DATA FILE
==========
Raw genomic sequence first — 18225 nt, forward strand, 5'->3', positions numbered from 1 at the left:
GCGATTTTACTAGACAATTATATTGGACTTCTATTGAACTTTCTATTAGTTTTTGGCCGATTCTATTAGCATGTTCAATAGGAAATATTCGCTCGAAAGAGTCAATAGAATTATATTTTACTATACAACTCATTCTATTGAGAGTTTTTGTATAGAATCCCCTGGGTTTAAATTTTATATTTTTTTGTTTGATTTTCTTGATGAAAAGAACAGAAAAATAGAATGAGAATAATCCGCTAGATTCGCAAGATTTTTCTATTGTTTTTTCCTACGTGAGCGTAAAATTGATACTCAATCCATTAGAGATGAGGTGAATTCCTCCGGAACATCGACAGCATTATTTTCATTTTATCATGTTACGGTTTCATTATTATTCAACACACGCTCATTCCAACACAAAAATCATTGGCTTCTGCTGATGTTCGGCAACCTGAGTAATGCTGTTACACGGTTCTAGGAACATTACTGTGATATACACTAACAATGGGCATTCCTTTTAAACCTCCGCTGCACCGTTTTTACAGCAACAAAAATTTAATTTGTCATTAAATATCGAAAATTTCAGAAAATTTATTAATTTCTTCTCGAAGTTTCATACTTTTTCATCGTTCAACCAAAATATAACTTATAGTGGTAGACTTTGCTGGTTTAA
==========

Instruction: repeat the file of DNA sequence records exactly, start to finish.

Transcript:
Raw genomic sequence first — 18225 nt, forward strand, 5'->3', positions numbered from 1 at the left:
GCGATTTTACTAGACAATTATATTGGACTTCTATTGAACTTTCTATTAGTTTTTGGCCGATTCTATTAGCATGTTCAATAGGAAATATTCGCTCGAAAGAGTCAATAGAATTATATTTTACTATACAACTCATTCTATTGAGAGTTTTTGTATAGAATCCCCTGGGTTTAAATTTTATATTTTTTTGTTTGATTTTCTTGATGAAAAGAACAGAAAAATAGAATGAGAATAATCCGCTAGATTCGCAAGATTTTTCTATTGTTTTTTCCTACGTGAGCGTAAAATTGATACTCAATCCATTAGAGATGAGGTGAATTCCTCCGGAACATCGACAGCATTATTTTCATTTTATCATGTTACGGTTTCATTATTATTCAACACACGCTCATTCCAACACAAAAATCATTGGCTTCTGCTGATGTTCGGCAACCTGAGTAATGCTGTTACACGGTTCTAGGAACATTACTGTGATATACACTAACAATGGGCATTCCTTTTAAACCTCCGCTGCACCGTTTTTACAGCAACAAAAATTTAATTTGTCATTAAATATCGAAAATTTCAGAAAATTTATTAATTTCTTCTCGAAGTTTCATACTTTTTCATCGTTCAACCAAAATATAACTTATAGTGGTAGACTTTGCTGGTTTAA